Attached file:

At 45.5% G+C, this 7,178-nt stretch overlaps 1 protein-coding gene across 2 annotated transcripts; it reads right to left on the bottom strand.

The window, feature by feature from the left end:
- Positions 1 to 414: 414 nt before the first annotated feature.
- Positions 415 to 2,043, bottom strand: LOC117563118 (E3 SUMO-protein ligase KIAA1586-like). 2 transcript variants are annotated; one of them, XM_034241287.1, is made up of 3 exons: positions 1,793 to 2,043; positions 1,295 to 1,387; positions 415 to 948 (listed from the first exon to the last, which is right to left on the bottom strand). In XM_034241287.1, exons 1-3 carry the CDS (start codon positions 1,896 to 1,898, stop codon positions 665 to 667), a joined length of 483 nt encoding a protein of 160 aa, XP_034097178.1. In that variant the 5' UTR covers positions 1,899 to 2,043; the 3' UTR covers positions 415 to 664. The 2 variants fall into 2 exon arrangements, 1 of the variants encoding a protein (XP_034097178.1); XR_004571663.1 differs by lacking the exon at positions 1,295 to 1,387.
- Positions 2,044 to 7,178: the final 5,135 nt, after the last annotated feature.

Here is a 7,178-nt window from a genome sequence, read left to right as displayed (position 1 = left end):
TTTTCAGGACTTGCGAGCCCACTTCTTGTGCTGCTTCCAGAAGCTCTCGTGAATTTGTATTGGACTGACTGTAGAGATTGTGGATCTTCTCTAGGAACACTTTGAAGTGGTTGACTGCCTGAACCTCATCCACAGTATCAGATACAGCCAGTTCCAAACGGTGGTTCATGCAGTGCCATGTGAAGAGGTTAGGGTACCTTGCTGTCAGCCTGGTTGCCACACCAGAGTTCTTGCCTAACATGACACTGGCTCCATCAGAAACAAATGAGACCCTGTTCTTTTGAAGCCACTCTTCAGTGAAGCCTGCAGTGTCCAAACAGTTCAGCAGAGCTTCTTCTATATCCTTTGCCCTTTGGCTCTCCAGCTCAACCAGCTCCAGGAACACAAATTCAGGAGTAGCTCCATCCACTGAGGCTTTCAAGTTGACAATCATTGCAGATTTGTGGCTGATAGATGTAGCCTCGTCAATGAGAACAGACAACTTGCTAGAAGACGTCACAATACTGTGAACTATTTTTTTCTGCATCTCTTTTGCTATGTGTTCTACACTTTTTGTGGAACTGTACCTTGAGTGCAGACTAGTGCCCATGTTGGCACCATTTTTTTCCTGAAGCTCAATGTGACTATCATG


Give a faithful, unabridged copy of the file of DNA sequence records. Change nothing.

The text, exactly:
At 45.5% G+C, this 7,178-nt stretch overlaps 1 protein-coding gene across 2 annotated transcripts; it reads right to left on the bottom strand.

The window, feature by feature from the left end:
- Positions 1 to 414: 414 nt before the first annotated feature.
- Positions 415 to 2,043, bottom strand: LOC117563118 (E3 SUMO-protein ligase KIAA1586-like). 2 transcript variants are annotated; one of them, XM_034241287.1, is made up of 3 exons: positions 1,793 to 2,043; positions 1,295 to 1,387; positions 415 to 948 (listed from the first exon to the last, which is right to left on the bottom strand). In XM_034241287.1, exons 1-3 carry the CDS (start codon positions 1,896 to 1,898, stop codon positions 665 to 667), a joined length of 483 nt encoding a protein of 160 aa, XP_034097178.1. In that variant the 5' UTR covers positions 1,899 to 2,043; the 3' UTR covers positions 415 to 664. The 2 variants fall into 2 exon arrangements, 1 of the variants encoding a protein (XP_034097178.1); XR_004571663.1 differs by lacking the exon at positions 1,295 to 1,387.
- Positions 2,044 to 7,178: the final 5,135 nt, after the last annotated feature.

Here is a 7,178-nt window from a genome sequence, read left to right as displayed (position 1 = left end):
TTTTCAGGACTTGCGAGCCCACTTCTTGTGCTGCTTCCAGAAGCTCTCGTGAATTTGTATTGGACTGACTGTAGAGATTGTGGATCTTCTCTAGGAACACTTTGAAGTGGTTGACTGCCTGAACCTCATCCACAGTATCAGATACAGCCAGTTCCAAACGGTGGTTCATGCAGTGCCATGTGAAGAGGTTAGGGTACCTTGCTGTCAGCCTGGTTGCCACACCAGAGTTCTTGCCTAACATGACACTGGCTCCATCAGAAACAAATGAGACCCTGTTCTTTTGAAGCCACTCTTCAGTGAAGCCTGCAGTGTCCAAACAGTTCAGCAGAGCTTCTTCTATATCCTTTGCCCTTTGGCTCTCCAGCTCAACCAGCTCCAGGAACACAAATTCAGGAGTAGCTCCATCCACTGAGGCTTTCAAGTTGACAATCATTGCAGATTTGTGGCTGATAGATGTAGCCTCGTCAATGAGAACAGACAACTTGCTAGAAGACGTCACAATACTGTGAACTATTTTTTTCTGCATCTCTTTTGCTATGTGTTCTACACTTTTTGTGGAACTGTACCTTGAGTGCAGACTAGTGCCCATGTTGGCACCATTTTTTTCCTGAAGCTCAATGTGACTATCATG